# Extract Time with the MOD Function in Excel

I had a reader comment on my last post about how to extract time from a date-time number using the MOD function. Simple really.

The syntax is MOD(number,divisor). The MOD function returns the remainder after number is divided by divisor. A simple example is MOD(5,2), which equals one (1). It works like this: five (5) divided by two (2) equals two (2), with one (1) left over.

All numbers are evenly divisible by one (1) so the MOD function returns any fractional part when the second argument is one (1).

In the screen shot below, cell C2 has the Date-Time number: 10/8/12 6:28 PM. It has an underlying serial number: 41990.7698, which you can see in cell C3 with General formatting. Using the formula =MOD(C2,1) you can see the result in cells D2 and D3, with different cell formatting. Extracting the Time value from a Date-Time value is simple with the MOD function. ## 2 thoughts on “Extract Time with the MOD Function in Excel”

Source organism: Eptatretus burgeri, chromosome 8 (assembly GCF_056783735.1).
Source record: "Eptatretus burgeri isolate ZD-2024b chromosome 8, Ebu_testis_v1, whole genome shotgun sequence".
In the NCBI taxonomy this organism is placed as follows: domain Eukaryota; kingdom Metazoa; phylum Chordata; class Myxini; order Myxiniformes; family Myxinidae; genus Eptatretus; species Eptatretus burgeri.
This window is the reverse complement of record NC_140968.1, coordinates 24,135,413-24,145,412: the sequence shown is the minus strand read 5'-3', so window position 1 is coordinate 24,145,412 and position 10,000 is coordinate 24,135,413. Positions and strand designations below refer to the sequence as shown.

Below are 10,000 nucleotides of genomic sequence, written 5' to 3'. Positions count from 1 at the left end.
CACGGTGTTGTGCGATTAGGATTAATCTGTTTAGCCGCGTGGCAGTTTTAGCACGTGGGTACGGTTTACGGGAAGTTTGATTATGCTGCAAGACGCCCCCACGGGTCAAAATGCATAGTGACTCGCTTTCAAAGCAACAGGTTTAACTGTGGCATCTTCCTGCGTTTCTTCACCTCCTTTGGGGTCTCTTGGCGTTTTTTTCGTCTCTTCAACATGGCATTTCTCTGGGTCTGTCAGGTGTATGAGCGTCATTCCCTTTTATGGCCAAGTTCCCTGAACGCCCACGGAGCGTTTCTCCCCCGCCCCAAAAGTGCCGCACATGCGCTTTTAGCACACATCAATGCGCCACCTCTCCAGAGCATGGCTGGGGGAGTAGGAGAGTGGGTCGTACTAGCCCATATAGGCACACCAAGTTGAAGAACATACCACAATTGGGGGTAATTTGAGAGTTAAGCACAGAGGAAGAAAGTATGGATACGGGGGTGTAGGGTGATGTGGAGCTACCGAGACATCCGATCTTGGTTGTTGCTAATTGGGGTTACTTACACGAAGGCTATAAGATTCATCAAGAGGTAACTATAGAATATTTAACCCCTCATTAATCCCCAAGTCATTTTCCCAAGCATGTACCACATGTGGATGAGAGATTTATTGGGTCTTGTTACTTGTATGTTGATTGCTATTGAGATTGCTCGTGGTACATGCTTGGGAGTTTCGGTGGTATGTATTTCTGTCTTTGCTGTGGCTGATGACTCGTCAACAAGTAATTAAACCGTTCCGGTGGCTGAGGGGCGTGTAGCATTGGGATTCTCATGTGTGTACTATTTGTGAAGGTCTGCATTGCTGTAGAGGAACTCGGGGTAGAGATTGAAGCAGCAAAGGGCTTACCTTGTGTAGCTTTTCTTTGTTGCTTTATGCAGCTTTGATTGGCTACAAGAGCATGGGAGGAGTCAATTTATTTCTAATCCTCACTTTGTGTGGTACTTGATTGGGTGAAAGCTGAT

1. Laura

Gregory, I have a fairly simple problem, but the solution eludes me.
I want to calculate total hours worked over a period of time, such as a week.
I can enter Start time, End time and subtract to get the hours for each day (all in Time format). No problem.
However, when I try to sum the hours for the days, I get an inaccurate result.
I tried converting the hours for each day from Time to General format in a separate column and then summing that column, but the results are still incorrect.

Briefly, this is what I’m looking for:
Start Stop Hours
08:00 17:00 9:00
08:00 16:35 8:35

Total Hours: 17:35

2. Laura

Please disregard my previous question. I realized that Excel was displaying the correct results…in 24-hour days. By changing the cell format to “[h]:mm”, I was able to see the answer in total hours.